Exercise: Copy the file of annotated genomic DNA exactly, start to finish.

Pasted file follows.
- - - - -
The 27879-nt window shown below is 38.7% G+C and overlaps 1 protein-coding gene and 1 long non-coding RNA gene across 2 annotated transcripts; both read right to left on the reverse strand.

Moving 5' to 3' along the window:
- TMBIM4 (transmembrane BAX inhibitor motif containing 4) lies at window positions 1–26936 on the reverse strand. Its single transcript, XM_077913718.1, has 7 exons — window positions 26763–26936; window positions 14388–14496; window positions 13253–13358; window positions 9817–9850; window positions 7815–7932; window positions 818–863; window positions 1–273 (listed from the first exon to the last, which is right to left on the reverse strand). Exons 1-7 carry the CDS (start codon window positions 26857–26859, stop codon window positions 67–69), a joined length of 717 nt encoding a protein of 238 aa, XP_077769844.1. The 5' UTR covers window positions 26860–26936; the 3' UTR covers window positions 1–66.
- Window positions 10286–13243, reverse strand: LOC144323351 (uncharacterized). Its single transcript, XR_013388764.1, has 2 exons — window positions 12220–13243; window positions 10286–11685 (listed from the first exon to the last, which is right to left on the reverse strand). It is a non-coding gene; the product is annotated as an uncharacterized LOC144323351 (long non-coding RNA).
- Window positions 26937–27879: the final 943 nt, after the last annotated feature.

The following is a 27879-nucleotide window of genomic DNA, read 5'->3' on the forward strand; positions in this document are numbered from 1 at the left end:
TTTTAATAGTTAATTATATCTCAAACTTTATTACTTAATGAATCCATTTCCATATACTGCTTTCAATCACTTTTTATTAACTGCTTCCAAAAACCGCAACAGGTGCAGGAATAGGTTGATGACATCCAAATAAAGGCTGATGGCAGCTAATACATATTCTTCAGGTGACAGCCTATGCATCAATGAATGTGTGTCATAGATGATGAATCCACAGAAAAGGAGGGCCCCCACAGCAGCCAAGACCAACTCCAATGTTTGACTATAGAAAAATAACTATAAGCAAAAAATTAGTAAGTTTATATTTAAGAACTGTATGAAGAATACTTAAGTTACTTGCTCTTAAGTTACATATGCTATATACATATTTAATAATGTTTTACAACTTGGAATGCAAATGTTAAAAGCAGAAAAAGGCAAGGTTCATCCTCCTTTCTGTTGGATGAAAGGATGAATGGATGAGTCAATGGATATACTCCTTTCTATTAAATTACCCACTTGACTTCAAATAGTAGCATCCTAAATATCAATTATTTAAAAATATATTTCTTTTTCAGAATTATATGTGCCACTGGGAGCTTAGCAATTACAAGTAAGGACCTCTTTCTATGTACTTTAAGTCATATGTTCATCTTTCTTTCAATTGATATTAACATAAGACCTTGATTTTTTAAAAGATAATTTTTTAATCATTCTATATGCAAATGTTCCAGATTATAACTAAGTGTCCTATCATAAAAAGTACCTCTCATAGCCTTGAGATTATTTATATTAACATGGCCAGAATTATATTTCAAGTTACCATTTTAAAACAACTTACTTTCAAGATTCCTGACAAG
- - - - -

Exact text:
The 27879-nt window shown below is 38.7% G+C and overlaps 1 protein-coding gene and 1 long non-coding RNA gene across 2 annotated transcripts; both read right to left on the reverse strand.

Moving 5' to 3' along the window:
- TMBIM4 (transmembrane BAX inhibitor motif containing 4) lies at window positions 1–26936 on the reverse strand. Its single transcript, XM_077913718.1, has 7 exons — window positions 26763–26936; window positions 14388–14496; window positions 13253–13358; window positions 9817–9850; window positions 7815–7932; window positions 818–863; window positions 1–273 (listed from the first exon to the last, which is right to left on the reverse strand). Exons 1-7 carry the CDS (start codon window positions 26857–26859, stop codon window positions 67–69), a joined length of 717 nt encoding a protein of 238 aa, XP_077769844.1. The 5' UTR covers window positions 26860–26936; the 3' UTR covers window positions 1–66.
- Window positions 10286–13243, reverse strand: LOC144323351 (uncharacterized). Its single transcript, XR_013388764.1, has 2 exons — window positions 12220–13243; window positions 10286–11685 (listed from the first exon to the last, which is right to left on the reverse strand). It is a non-coding gene; the product is annotated as an uncharacterized LOC144323351 (long non-coding RNA).
- Window positions 26937–27879: the final 943 nt, after the last annotated feature.

The following is a 27879-nucleotide window of genomic DNA, read 5'->3' on the forward strand; positions in this document are numbered from 1 at the left end:
TTTTAATAGTTAATTATATCTCAAACTTTATTACTTAATGAATCCATTTCCATATACTGCTTTCAATCACTTTTTATTAACTGCTTCCAAAAACCGCAACAGGTGCAGGAATAGGTTGATGACATCCAAATAAAGGCTGATGGCAGCTAATACATATTCTTCAGGTGACAGCCTATGCATCAATGAATGTGTGTCATAGATGATGAATCCACAGAAAAGGAGGGCCCCCACAGCAGCCAAGACCAACTCCAATGTTTGACTATAGAAAAATAACTATAAGCAAAAAATTAGTAAGTTTATATTTAAGAACTGTATGAAGAATACTTAAGTTACTTGCTCTTAAGTTACATATGCTATATACATATTTAATAATGTTTTACAACTTGGAATGCAAATGTTAAAAGCAGAAAAAGGCAAGGTTCATCCTCCTTTCTGTTGGATGAAAGGATGAATGGATGAGTCAATGGATATACTCCTTTCTATTAAATTACCCACTTGACTTCAAATAGTAGCATCCTAAATATCAATTATTTAAAAATATATTTCTTTTTCAGAATTATATGTGCCACTGGGAGCTTAGCAATTACAAGTAAGGACCTCTTTCTATGTACTTTAAGTCATATGTTCATCTTTCTTTCAATTGATATTAACATAAGACCTTGATTTTTTAAAAGATAATTTTTTAATCATTCTATATGCAAATGTTCCAGATTATAACTAAGTGTCCTATCATAAAAAGTACCTCTCATAGCCTTGAGATTATTTATATTAACATGGCCAGAATTATATTTCAAGTTACCATTTTAAAACAACTTACTTTCAAGATTCCTGACAAG